Welsh international soccer player Gareth Bale bounces a ball on his head during his official presentation at the Santiago Bernabeu stadium in Madrid, on Sept. 2, 2013 after signing for Real Madrid. Photograph by Daniel Ochoa de Olza/AP Photo
Welsh international soccer player Gareth Bale bounces a ball on his head during his official presentation at the Santiago Bernabeu stadium in Madrid, on Sept. 2, 2013 after signing for Real Madrid. Photograph by Daniel Ochoa de Olza/AP Photo

The great Gareth Bale saga has finally ended with the 24-year-old Welshman moving from Tottenham to Real Madrid for a record transfer fee of 100 million euros ($132 million).

From the start, Madrid’s deep-pocketed pursuit of Bale occasioned all kinds of moral outrage. “Bale's a very good player,” Barcelona coach Gerardo Martino told reporters last week. “But the numbers are a lack of respect to the world in general.” More pointedly, critics have suggested that it’s somehow unseemly for Real Madrid to spend such a vast sum on a soccer player when the country’s economic situation has become so desperate that Spaniards are fleeing to Morocco for work.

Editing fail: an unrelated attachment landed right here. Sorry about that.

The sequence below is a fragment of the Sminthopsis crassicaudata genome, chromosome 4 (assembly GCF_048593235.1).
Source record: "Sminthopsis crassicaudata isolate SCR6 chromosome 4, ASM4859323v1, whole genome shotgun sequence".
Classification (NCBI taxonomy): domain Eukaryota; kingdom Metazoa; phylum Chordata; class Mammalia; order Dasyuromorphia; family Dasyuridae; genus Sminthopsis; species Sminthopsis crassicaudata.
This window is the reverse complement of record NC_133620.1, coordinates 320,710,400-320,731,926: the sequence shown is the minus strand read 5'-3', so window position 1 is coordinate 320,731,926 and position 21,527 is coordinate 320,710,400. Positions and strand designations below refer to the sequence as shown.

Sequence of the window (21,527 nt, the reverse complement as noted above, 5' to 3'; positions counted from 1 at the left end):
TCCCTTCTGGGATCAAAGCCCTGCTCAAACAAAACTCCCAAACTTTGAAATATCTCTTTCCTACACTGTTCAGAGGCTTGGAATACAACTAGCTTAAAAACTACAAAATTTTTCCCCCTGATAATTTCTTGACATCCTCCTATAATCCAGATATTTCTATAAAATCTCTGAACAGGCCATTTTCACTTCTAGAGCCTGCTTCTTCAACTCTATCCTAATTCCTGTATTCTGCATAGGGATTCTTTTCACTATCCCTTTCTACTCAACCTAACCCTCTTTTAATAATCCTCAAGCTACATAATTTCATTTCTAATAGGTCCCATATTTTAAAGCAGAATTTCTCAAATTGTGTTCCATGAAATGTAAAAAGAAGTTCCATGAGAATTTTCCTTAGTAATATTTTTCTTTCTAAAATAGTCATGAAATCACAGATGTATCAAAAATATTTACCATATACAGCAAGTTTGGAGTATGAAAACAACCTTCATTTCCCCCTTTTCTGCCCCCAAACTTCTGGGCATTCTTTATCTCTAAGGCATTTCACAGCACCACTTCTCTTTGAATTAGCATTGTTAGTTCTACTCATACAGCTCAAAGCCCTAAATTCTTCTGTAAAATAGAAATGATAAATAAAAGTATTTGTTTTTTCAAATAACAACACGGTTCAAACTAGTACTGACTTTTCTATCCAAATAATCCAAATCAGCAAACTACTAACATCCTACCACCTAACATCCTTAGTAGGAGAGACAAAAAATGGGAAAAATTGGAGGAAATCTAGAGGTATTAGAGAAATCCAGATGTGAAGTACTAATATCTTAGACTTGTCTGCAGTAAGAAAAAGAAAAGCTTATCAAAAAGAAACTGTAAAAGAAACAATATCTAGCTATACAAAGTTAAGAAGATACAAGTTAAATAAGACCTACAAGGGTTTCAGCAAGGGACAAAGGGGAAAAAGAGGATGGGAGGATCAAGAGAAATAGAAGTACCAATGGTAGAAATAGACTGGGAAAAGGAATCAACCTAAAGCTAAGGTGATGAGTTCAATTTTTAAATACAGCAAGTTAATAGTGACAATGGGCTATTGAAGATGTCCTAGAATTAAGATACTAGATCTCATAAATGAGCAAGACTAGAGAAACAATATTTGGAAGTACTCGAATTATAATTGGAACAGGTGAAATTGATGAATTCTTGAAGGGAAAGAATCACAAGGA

I don’t get this. There’s no denying that Spain’s economy is a disaster: Its unemployment rate is 27 percent. Next year, the OECD projects that it will rise to 28 percent. But how is this Real Madrid’s problem? After all, it’s not Spain that’s buying Gareth Bale. It’s the world’s most valuable sports franchise.

Madrid can afford Bale. The club may be carrying a lot of debt -- estimates put it at around 590 million euros -- but it also generates almost as much in annual revenues, which are up a total of 62 percent over the past three years.

Some of Madrid’s growth is connected to its rising global profile, which Bale will only help. Some of it is connected to the team’s TV deals. The Spanish league allows clubs to negotiate their broadcast rights individually, rather than requiring them to pool revenues. This may be bad for the long-term health of La Liga, but it’s good for Real Madrid (not to mention La Liga’s other global super-power, FC Barcelona).

You can certainly argue that Bale is overpriced. He may have lit up the Premier League last year, but 100 million euros is 7 million more than Madrid paid Manchester United for Cristiano Ronaldo a few years ago. Really, though, isn’t an athlete worth precisely what someone is willing to pay for him -- like any market investment?

We’ll see in the coming months and years whether this particular investment pays off, but it’s not going to bankrupt Real Madrid, nor will it make Spain any worse off than it already is. Meanwhile, it’s going to be a lot of fun for everyone -- even depressed Spaniards -- to watch Bale play alongside Ronaldo.

(Jonathan Mahler is a Bloomberg View columnist. Follow him on Twitter.)